Culture

Johnny Depp Appeals Defamation Verdict That Ordered He Pay Amber Heard $2 Million—Here’s Why He Could Win

By Jaimee Marshall
·  11 min read
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Johnny Depp filed to appeal one count of his overwhelmingly victorious verdict in a heated defamation battle against his ex-wife Amber Heard that took place earlier this year. In a landmark decision, Depp won every count of his defamation suit and was awarded $10 million in compensatory damages and $5 million in punitive damages in a country whose freedom of speech laws make it virtually impossible to win a defamation suit against a public figure.

However, Heard also countersued Depp for three statements made by his lawyer Adam Waldman in a series of Daily Mail articles. While Depp was cleared of defamation for two of the statements, the final statement was deemed defamatory, and he was ordered to pay Heard $2 million in compensatory damages and no money in punitive damages. Depp understandably wants the bulk of the judgment to be upheld but contests that he is liable for defamation because of a statement that his lawyer made to the press. Let's dive into the details of the appeal and how good of a case he has.

Jury Rulings on the Waldman Statements

The Waldman statements are a series of statements made by Depp’s former lawyer Adam Waldman who represented him in his case against The Sun in the UK for falsely labeling him a wife beater. Waldman, while speaking about ongoing litigation in the UK, made a series of statements to The Daily Mail which appeared in online articles in April 2020. Three statements were the basis of Heard’s countersuit against Depp for defamation, alleging that he should be held vicariously liable for them because Waldman, as his attorney, was acting as his agent. Two statements made by Waldman which referred to Heard and her friends making up an abuse hoax to set up Depp were ruled in favor of Depp, as the jury determined Heard did not prove all elements of defamation.

The first statement they found to be not defamatory was “Amber Heard and her friends in the media use fake sexual violence allegations as both a sword and shield, depending on their needs. They have selected some of her sexual violence hoax ‘facts’ as the sword, inflicting them on the public and Mr. Depp,” which appeared in the April 8, 2020 edition of The Daily Mail. Waldman made another statement in an April 27, 2020 article that read, “we have reached the beginning of the end of Ms. Heard's abuse hoax against Johnny Depp," which the jury ruled Heard did not prove the elements of defamation. 

Where things take a turn is with the following, much more specific statement by Waldman to The Daily Mail on April 27, 2020: “Quite simply, this was an ambush, a hoax. They set Mr. Depp up by calling the cops, but the first attempt didn't do the trick.” He goes on to say, “So Amber and her friends spilled a little wine and roughed the place up, got their stories straight … and then placed a second call to 911.” The jury found that Waldman was acting as an agent for Depp when he made the statement, that it was defamatory, that it was false, and that it was made with actual malice. 

Why Was Depp Found Guilty of Defamation?

Many watching the trial from their homes were perplexed why the jury would rule in Depp’s favor on two counts of similar statements referring to a hoax, but against him on one statement. When you look at the details of the statements, it’s clear that while the jury overwhelmingly sided with Depp and did not believe Heard’s story (essentially affirming that they believe she made up her abuse allegations), it’s the specificity of the unverifiable claims in this third statement that got Waldman in trouble. Waldman doesn’t just make vague or broad claims like in the previous statements. Here, he makes very specific allegations that Heard and her friends called a lawyer, roughed the place up, spilled some wine, rehearsed their stories, and then made another phone call to 911.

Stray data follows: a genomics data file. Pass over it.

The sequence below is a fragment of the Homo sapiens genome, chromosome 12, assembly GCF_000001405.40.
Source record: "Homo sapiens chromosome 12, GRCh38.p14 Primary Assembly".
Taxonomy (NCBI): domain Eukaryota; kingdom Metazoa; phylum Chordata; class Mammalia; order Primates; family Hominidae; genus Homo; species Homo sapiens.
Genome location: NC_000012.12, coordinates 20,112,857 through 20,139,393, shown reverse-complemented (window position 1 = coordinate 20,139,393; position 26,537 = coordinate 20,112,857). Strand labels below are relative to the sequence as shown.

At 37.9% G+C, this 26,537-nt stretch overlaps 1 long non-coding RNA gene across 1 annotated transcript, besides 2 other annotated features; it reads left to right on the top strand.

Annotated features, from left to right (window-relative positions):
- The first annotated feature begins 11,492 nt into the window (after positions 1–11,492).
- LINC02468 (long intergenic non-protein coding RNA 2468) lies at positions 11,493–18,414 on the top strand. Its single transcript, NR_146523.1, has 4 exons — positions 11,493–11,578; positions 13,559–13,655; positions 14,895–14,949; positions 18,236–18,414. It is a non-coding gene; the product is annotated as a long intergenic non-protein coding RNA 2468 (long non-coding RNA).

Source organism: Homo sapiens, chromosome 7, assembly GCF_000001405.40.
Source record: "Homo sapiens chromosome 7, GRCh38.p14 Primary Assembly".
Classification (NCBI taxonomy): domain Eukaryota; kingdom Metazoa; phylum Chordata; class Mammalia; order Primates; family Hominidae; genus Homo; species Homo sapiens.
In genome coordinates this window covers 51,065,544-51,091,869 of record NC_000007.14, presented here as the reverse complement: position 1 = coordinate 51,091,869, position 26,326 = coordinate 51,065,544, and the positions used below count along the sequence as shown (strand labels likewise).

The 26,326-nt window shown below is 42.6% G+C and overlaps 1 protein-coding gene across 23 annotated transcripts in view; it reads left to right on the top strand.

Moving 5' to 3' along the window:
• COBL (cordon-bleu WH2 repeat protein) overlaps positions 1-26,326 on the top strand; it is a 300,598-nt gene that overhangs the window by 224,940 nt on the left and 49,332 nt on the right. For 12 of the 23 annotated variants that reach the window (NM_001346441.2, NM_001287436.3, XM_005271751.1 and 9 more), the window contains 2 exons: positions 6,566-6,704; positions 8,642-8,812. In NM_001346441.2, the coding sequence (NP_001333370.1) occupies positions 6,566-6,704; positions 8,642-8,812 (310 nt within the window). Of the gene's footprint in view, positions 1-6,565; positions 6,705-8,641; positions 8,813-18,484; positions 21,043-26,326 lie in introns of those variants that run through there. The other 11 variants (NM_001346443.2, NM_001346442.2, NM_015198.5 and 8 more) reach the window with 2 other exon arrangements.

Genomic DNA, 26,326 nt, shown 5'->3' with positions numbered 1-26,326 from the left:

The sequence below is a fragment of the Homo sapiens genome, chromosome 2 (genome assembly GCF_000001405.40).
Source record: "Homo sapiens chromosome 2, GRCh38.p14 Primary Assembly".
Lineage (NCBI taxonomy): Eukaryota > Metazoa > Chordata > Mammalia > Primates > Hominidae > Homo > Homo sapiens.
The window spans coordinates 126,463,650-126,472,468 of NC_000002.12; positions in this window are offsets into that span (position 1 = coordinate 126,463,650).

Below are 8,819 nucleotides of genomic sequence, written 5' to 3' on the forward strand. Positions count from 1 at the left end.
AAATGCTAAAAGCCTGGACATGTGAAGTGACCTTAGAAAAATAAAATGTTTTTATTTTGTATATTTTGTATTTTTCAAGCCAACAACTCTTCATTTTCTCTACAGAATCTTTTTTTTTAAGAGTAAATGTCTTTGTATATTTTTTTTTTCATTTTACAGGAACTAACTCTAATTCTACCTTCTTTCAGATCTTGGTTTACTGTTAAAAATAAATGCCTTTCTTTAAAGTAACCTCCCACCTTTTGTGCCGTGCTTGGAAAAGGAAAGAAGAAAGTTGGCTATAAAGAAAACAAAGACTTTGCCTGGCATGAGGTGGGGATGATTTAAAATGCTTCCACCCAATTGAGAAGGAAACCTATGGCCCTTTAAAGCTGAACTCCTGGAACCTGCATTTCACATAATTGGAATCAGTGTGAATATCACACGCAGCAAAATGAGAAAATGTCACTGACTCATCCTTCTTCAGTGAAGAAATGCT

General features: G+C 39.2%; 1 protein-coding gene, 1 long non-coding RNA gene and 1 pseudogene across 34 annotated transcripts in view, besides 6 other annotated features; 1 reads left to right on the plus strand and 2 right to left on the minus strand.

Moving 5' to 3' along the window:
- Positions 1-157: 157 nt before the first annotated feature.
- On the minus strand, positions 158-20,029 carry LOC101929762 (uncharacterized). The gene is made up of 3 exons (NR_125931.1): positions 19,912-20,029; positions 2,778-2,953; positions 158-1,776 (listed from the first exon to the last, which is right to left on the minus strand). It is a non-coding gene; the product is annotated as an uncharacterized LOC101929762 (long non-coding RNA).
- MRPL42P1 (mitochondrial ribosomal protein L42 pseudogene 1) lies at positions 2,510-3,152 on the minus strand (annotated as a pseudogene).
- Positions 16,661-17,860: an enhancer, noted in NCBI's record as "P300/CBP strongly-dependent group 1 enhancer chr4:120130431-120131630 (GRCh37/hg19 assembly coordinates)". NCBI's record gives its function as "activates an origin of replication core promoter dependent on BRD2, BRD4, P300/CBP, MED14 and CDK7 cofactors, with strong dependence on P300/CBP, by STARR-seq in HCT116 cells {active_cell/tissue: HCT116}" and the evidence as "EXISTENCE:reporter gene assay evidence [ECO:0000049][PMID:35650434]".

Should Johnny Depp be held responsible for unverifiable claims made by his lawyer?

While Waldman had reason to believe those statements were true, he was never called to the stand during the trial, so the jury never heard evidence to prove that the statements were not made with malice or under the instruction of Depp, let alone if Depp was even aware of the statements. The jury was played a pre-recorded 20-minute deposition in which Waldman repeatedly invokes his attorney-client privilege and refuses to answer any of the defense council’s questions. Waldman is legally obligated to do this to protect his client’s legal privilege unless the client expressly waives the privilege.

Depp Claims Judge Made Several Errors during Trial

Depp was found legally responsible by the jury for statements that his lawyer, not himself, made about Amber Heard in the UK tabloid The Daily Mail in April 2020. However, Depp makes a series of arguments in his appeal that the jury got it wrong due to a number of errors that were made during the trial. Depp’s team harps on three errors that resulted in this verdict. The first is that his motion for summary judgment and motion to strike evidence should not have been denied by Judge Azcarate because Heard did not have enough evidence for her counterclaim to proceed. Second, Depp claims that the judge erred in not allowing Depp’s proposed jury instructions 22, 23, and 24. Third, the judge erred in excluding the bulk of the context of The Daily Mail articles. 

Depp’s Arguments for Appeal

Depp gives several reasons why Heard’s allegations of defamation should not hold Depp legally responsible for Waldman’s statements. Firstly, Depp asserts that Waldman is an independent contractor, not an employee, so he can’t be held liable for statements that he made. There are legal precedents in most jurisdictions in the country that consider attorneys to be independent contractors. Waldman has his own firm and represents many clients other than Mr. Depp. Depp maintains that he had no control over nor any awareness that Waldman ever even made those statements to The Daily Mail until Heard filed her countersuit against him in 2020. Depp argues that because the vicarious liability standard was maintained as the jury’s instructions simply because Waldman was Depp’s lawyer and not because Depp gave him any instructions to make statements about Ms. Heard, his motion to dismiss Heard’s counterclaim should have been granted. Lawyers are rarely considered employees because they exercise their own judgment when representing a client and are held to legal ethical standards outside of the client’s own interests.